Or like this:I agree that memorization if vital but studying under stress will harm the learning process. So, why torture yourself memorizing invidivual [sic] words in flash cards... filed in your wall. Exposure in English is just the key and there are lots of means to do that. Listening, watching, reading aloud, speaking beginning from simple to complex. As how you learn your first language.
All this recently got the Korean thinking -- aren't the ESL teachers in Korea ideally situated for the alternative theory? Are they not completely surrounded by Korean language, all the time? Couldn't they listen, watch, read aloud and speak Korean, as they would learn their first language?Learning languages well is NOT a simple matter of "memorizing grammar and vocabulary." Believe me, millions of learners have already tried and failed to learn languages this way (just look at how few English learners in East Asia emerge from a decade of formal study unable to understand or speak the language?) Memorizing grammar rules and vocabulary does little more than expand your declarative knowledge ABOUT the language, but does very little to help you actually ACQUIRE the language and be able to both understand and use it for communicative purposes. The key is getting lots and lots of interesting, comprehensible listening and reading input, and then doing lots of speaking and writing output once you're ready.
If "immersion" method works so well for language learning, shouldn't all ESL teachers in Korea leave Korea after one or two years, being completely fluent in Korean?
Something to think about.
Having read the (numerous and furious) comments, the Korean thinks he should clarify a few things.
1. The term "immersion" needs to be clarified. A lot of commenters understand "immersion" to mean "active engagement with the language." That is a fair understanding of the term. But that is not the way the Korean used the term "immersion." (Hence, the quotes around the term in the post.)
What the Korean wants to caution against is the attitude that as long as one surrounds oneself with the language, one would absorb the language to the level of fluency as if through osmosis -- "as how you learn the your first language." In other words, it is the attitude expressed by commenter Jo-Anna's friends: "Of course everyone said the same thing to me when I left for Korea. "wow! You'll be fluent in no time!"" That is just not true, and the comments seem to be near-unanimously in agreement with the Korean there.
So, to clarify, let's use the terms "active engagement" and "passive immersion." The Korean believes that active engagement is necessary to achieve fluency. But passive immersion will give you next to nothing, which is the point of the post. ESL teachers in Korea go through a huge degree of passive immersion in Korean, but they do not come out fluent in Korean unless they actually study. (A stark example from a reader email to the Korean about this post: "I knew an alcoholic who had been here six months who didn't know what 맥주 ("beer") meant.")
2. The way the commenters understand the word "fluency" is also different from the way the Korean is using the term. Commenter brutus got it exactly right: "I think the point tK makes about memorization is there is no shortcut to learning a language to a high level of fluency." (emphasis added).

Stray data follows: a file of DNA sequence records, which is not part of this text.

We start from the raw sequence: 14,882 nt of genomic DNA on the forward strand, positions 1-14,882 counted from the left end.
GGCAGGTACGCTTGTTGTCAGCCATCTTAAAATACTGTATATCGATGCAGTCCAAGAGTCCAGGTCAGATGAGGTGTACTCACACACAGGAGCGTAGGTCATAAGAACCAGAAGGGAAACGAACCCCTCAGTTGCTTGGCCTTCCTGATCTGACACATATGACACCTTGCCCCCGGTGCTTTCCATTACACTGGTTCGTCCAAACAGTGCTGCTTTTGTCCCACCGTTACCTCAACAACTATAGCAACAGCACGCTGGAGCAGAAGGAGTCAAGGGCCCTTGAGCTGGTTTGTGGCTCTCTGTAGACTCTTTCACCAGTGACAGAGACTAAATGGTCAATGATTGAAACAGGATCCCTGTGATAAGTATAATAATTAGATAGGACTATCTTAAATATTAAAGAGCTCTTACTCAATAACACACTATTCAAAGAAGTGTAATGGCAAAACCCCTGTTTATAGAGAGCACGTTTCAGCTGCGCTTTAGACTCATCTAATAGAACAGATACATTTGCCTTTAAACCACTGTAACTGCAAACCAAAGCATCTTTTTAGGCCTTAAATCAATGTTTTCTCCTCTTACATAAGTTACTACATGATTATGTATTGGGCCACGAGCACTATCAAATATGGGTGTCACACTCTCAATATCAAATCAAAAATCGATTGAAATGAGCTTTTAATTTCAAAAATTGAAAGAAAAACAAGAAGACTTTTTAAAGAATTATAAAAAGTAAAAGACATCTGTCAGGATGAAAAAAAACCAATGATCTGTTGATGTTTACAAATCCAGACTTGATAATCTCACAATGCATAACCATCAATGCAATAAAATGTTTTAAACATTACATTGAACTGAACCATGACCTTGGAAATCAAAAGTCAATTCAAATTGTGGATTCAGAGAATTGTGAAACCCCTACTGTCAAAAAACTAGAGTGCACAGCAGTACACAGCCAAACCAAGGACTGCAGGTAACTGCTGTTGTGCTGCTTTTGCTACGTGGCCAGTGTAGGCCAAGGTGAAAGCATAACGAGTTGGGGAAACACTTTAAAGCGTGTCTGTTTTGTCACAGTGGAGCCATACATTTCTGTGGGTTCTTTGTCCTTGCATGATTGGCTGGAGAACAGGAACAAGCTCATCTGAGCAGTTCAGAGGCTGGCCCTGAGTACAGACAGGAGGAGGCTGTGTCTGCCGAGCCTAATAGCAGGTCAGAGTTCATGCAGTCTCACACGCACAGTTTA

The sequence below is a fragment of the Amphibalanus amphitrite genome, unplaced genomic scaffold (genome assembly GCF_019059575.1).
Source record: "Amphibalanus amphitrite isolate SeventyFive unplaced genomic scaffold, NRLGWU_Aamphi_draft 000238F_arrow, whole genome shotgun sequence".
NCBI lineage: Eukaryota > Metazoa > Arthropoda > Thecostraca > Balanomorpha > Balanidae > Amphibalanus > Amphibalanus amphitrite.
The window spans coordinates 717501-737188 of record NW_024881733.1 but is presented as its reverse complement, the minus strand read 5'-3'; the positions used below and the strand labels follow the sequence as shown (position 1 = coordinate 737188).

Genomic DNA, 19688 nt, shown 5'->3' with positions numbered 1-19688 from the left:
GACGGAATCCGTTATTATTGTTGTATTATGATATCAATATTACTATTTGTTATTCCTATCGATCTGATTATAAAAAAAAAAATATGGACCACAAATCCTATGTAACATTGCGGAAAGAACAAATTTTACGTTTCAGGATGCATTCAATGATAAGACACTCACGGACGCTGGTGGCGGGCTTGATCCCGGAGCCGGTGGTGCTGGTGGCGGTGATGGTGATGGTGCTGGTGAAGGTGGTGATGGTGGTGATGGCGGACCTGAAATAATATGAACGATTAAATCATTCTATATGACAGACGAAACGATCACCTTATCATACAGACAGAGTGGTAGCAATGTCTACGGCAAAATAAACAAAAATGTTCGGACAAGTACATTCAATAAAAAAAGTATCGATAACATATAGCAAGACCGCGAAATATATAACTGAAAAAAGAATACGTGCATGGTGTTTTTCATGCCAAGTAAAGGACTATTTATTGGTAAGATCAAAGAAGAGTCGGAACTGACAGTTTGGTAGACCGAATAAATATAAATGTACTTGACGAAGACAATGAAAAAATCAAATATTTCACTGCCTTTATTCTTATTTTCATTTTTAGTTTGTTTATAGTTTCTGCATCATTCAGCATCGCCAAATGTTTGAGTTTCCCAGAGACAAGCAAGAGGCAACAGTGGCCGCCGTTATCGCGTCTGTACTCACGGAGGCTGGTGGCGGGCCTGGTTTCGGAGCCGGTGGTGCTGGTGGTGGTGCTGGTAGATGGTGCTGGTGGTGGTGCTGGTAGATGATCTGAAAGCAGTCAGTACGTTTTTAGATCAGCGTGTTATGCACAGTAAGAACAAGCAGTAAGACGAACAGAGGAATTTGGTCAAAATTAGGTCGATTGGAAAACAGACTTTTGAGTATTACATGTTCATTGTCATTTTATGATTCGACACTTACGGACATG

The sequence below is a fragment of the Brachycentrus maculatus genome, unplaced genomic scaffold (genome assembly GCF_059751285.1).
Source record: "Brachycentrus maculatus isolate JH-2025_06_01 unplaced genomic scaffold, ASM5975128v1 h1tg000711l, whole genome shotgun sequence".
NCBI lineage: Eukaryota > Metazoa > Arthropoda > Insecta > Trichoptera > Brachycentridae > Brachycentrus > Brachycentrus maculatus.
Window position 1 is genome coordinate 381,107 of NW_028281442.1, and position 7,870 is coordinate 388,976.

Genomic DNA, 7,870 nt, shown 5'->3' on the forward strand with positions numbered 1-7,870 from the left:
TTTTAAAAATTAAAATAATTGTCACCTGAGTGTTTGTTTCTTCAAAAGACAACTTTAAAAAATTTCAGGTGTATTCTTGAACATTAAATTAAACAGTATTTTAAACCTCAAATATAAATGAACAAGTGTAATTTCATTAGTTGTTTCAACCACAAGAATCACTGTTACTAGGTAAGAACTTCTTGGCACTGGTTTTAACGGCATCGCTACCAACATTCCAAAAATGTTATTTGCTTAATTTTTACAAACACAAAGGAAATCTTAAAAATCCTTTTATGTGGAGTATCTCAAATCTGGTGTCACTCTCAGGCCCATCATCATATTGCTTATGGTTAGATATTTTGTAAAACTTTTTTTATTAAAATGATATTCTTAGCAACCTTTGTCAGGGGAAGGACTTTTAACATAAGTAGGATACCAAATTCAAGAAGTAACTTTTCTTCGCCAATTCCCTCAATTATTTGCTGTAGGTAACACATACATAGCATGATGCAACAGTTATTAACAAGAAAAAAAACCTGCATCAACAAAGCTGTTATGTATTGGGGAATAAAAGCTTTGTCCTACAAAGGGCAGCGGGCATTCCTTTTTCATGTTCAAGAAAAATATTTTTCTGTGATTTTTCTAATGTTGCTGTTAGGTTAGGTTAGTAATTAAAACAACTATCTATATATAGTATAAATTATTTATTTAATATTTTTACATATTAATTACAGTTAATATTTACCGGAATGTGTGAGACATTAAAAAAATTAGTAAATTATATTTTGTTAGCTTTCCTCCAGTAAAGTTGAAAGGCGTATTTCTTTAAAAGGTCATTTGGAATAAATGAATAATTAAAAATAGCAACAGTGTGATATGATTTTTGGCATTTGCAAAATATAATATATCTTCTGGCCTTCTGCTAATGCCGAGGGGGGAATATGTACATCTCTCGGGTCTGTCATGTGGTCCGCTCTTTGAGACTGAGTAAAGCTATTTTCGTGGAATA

The level of fluency that the Korean's "best method" seeks to achieve is very specific: it is the level of proficiency possessed by educated members of the society, i.e. college-level. It is the level at which one can comprehend and express complex concepts. That level is much higher than the ability to make small talk.
This, to the Korean, is a crucial distinction that determines the relative importance of rote memorization and active engagement. A method that largely relies on active engagement can get you to the level where you can make small talk. But only rote memorization will get you to the level at which complex ideas can be discussed. Even the most active engagement -- the kind advocated by commenter ohmygodimmike, i.e. cutting off everything in your native language -- will not get you the college level fluency. Think about it -- how often in your life do you discuss complex concepts with other people? Unless your job is the type that involves dealing with words and concepts (e.g. law, media, etc.), most of your conversation will be small talks.
And sure enough, available academic research bears this out: you only need about 4,000 words (listemes) to cover 95% of all words known in a text. Remember, a six-year-old child already knows 13,000 listemes. That means you can know LESS than a six-year-old, and still carry a conversation. This is not college level fluency.
Commenter Eugene precisely hit the point that the Korean wanted to make:
Immersion [TK: here, used for "active engagement"] will only get someone so far. There is a point where you will hit a wall and the amount of language you absorb from your surroundings will slowly decline. You'll start to notice that you're perfectly fine watching movies or TV shows, but still don't totally understand the news. And that's when it's time to break out the books. People can bitch all they want, but anyone educated in English has had to do plenty of rote memorization in English! Remember all those vocabulary and spelling tests in elementary school? Remember reading classes in middle school? Remember having to look stuff up in the dictionary in high school because you didn't understand what it meant, even though the book you were reading it in was in English?Got a question or a comment for the Korean? Email away at email@example.com